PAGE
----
Your First Appointment (Booking Appointment) – 8-10 weeks:

After you self-refer, you will be contacted for your first appointment (also called your ‘booking’ appointment). This first appointment is the start of your care. The appointment usually lasts about 1 hour, this is when your midwife or doctor gets to know you, and anything that matters to you or may affect the care you need.

Things you may wish to talk about:

  • Cultural or religious traditions or practices
  • Previous life experiences or trauma
  • Previous pregnancy and birth experiences
  • Any emotional or mental health worries
  • Questions you have

It’s a good idea to read through your ‘My Maternity Journey’ Personalised Care and Support Plan before your booking appointment and have it with you as it may help you to have these conversations.

Your midwife or doctor will talk to you about:

  • Learning about pregnancy and birth
  • Where to have your baby and your birth choices
  • Baby’s growth
  • Folic acid and Vitamin D
  • Eating well & Exercise
  • Pelvic health and exercises
  • Smoking, alcohol and drug use
  • Tests for you and your baby
  • Your care during pregnancy
  • Breastfeeding and classes

Your antenatal appointments are your chance to talk to your midwife or doctor about how you are feeling and ask any questions.

NOTE: If you are experiencing domestic abuse or in a vulnerable situation, your midwife or doctor can support you, they will listen without judgement and offer you information about help available.

Other questions they may ask:

  • If you need any extra support due to a disability
  • Your ethnicity, research shows that people from certain ethnic backgrounds face additional maternity risks, knowing the ethnicity of you and the biological father helps us to provide the care and information you might need.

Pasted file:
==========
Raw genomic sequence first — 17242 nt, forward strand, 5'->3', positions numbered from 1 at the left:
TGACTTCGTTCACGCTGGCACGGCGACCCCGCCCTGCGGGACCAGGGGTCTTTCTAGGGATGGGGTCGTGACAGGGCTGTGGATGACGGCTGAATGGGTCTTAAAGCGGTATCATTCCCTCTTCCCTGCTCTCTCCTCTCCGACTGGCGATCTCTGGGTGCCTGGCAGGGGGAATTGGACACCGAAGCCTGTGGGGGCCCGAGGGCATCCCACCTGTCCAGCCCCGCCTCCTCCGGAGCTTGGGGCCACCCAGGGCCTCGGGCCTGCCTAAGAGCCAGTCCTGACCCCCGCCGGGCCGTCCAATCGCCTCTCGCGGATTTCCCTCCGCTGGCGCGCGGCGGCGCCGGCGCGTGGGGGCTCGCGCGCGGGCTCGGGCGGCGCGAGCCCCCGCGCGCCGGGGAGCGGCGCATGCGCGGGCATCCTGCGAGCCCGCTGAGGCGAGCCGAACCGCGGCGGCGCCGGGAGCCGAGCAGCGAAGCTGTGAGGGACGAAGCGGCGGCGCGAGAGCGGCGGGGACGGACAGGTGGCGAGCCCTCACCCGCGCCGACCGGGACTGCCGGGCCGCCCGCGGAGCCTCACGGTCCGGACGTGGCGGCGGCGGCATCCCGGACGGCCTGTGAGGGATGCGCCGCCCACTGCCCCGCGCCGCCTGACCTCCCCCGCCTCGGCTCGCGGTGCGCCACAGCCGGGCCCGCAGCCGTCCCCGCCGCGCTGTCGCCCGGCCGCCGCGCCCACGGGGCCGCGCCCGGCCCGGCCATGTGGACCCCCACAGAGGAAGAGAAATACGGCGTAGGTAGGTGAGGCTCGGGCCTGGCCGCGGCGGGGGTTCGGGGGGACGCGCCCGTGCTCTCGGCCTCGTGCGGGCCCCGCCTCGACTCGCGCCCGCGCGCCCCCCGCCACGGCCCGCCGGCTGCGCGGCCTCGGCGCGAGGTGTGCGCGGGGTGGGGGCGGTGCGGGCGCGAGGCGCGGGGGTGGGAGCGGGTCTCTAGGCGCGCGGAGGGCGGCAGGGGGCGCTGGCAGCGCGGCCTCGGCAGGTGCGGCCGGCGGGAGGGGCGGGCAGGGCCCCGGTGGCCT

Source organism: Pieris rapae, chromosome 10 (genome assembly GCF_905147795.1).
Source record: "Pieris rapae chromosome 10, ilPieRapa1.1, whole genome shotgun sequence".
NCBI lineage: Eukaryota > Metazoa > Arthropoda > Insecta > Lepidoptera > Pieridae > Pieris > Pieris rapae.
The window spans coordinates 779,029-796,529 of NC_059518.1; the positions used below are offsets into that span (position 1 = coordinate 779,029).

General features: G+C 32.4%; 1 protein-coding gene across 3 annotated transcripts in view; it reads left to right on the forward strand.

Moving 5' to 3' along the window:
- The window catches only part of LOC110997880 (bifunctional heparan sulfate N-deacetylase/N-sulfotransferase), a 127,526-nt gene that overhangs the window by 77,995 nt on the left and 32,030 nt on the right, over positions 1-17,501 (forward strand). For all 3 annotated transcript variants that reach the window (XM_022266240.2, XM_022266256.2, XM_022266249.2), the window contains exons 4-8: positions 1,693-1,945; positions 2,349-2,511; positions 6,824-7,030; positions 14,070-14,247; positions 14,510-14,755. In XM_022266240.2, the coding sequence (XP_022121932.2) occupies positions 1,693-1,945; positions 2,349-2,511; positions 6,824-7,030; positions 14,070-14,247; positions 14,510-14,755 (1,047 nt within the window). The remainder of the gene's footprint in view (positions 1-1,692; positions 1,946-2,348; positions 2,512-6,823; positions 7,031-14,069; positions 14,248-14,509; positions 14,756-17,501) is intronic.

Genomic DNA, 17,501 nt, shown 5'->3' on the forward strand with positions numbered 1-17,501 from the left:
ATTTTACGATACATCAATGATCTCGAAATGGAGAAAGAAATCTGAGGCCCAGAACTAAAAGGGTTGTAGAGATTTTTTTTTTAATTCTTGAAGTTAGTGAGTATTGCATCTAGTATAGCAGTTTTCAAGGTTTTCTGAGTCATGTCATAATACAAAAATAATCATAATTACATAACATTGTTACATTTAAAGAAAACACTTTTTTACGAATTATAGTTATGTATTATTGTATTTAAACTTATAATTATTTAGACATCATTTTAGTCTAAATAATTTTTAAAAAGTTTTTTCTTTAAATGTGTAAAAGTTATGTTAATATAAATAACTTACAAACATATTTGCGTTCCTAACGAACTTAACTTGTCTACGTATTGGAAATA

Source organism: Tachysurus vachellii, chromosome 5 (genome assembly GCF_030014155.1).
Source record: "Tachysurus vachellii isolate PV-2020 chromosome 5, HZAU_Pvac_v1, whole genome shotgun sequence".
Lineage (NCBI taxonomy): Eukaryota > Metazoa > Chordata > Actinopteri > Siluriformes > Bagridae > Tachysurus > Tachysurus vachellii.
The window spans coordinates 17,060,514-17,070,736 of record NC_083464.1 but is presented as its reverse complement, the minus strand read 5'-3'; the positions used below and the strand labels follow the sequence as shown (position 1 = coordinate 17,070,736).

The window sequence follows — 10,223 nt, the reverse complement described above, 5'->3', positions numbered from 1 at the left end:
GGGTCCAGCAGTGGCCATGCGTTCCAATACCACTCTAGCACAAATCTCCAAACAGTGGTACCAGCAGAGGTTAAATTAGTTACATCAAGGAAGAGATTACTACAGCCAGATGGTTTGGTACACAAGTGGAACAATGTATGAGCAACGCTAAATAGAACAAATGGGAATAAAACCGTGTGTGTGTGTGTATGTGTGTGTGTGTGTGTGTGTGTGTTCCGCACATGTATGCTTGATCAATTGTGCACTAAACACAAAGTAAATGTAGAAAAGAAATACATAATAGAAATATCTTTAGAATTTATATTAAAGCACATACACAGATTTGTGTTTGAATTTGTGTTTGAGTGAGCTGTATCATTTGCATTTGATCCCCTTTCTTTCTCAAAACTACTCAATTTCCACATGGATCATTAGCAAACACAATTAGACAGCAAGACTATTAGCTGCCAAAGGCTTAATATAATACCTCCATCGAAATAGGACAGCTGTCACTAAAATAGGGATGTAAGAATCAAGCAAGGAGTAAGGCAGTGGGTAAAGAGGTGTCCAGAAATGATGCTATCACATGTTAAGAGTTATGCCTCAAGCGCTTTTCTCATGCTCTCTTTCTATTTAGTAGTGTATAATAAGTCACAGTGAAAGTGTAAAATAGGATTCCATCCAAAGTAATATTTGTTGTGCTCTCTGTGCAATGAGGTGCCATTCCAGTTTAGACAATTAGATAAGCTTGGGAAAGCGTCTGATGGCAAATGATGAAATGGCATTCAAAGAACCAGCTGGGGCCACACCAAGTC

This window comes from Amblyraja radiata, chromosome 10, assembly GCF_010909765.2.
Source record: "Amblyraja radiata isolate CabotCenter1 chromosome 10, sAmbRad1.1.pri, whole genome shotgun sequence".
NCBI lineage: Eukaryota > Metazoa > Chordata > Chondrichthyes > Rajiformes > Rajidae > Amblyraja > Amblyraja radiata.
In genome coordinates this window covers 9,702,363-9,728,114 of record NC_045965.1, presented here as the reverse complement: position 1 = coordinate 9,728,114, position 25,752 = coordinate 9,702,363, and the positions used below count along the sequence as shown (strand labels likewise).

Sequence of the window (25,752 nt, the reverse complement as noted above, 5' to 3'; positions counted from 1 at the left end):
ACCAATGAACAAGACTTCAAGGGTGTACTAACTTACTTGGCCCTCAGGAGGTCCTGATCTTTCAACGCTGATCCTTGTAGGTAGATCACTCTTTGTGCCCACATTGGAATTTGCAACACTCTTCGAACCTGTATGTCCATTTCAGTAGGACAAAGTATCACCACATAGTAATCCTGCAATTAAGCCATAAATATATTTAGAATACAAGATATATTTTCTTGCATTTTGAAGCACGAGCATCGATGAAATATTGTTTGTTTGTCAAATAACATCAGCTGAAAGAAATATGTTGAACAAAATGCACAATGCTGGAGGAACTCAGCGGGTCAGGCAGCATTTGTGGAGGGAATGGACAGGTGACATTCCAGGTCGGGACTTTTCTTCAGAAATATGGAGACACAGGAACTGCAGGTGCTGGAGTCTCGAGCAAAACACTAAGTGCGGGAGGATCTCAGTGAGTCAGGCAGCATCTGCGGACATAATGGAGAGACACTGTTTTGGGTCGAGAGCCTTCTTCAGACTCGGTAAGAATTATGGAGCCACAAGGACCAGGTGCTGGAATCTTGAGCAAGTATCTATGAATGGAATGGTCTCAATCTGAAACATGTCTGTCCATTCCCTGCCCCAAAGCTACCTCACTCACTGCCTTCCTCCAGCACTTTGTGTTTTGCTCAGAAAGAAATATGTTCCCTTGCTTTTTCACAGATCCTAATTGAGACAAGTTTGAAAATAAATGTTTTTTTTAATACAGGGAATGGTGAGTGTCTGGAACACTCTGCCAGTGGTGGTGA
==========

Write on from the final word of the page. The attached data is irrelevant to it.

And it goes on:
• About you and things in your life that may affect the care you need (where you live, your job, cultural or religious needs)
  • About your partner (if you have one)
  • About baby’s biological father’s (this helps us to know any genetic considerations)
  • Any other pregnancies or children (you can bring your red book)
  • Whether you’ve had fertility treatment
  • Your physical and mental health, and any issues or treatment you’ve had in the past
  • Any health issues in your family

To ensure you receive the right care it is important to tell us if:

  • You had problems or infections in a past pregnancy or birth, like high blood pressure or early birth.
  • You had help getting pregnant and used a donor egg or donor sperm.
  • You are being treated for a long-term health condition, like diabetes
  • You or your family had a baby with a health issue (for example, spina bifida)
  • There’s a family history of a condition passed down (for example, sickle cell or cystic fibrosis)
  • You know you carry a condition like sickle cell or thalassaemia – tell the midwife if the baby’s biological father also carries these conditions.

Tests for sickle cell disease and thalassaemia should be done before 10 weeks. This helps you make informed choices if your baby might have these conditions.

Some questions may not feel important, or you may feel uncomfortable answering, but they are asked for a good reason. Some of the questions help us to know if we need to offer you extra appointments or pathways of care. You can let your midwife know if you find it difficult to talk about anything and they will support you as best as they can. If you don’t know why they are asking a question, or need more information please talk to your midwife or doctor about it at your first appointment.

You will be offered these tests in your first appointment:

  • measure your height and weight
  • check your blood pressure and urine
  • Check your carbon monoxide levels
  • offer you some blood tests and discuss screening tests in pregnancy
  • ask you about your medical, mental health and personal social
  • circumstances
  • ask about any previous pregnancies you have had
  • ask about the medical and personal social circumstances of the father of the baby
  • discuss how you are feeling and see if you need any additional support
  • plan your pregnancy care with you
  • give you information about your care and health and answer any questions you may have.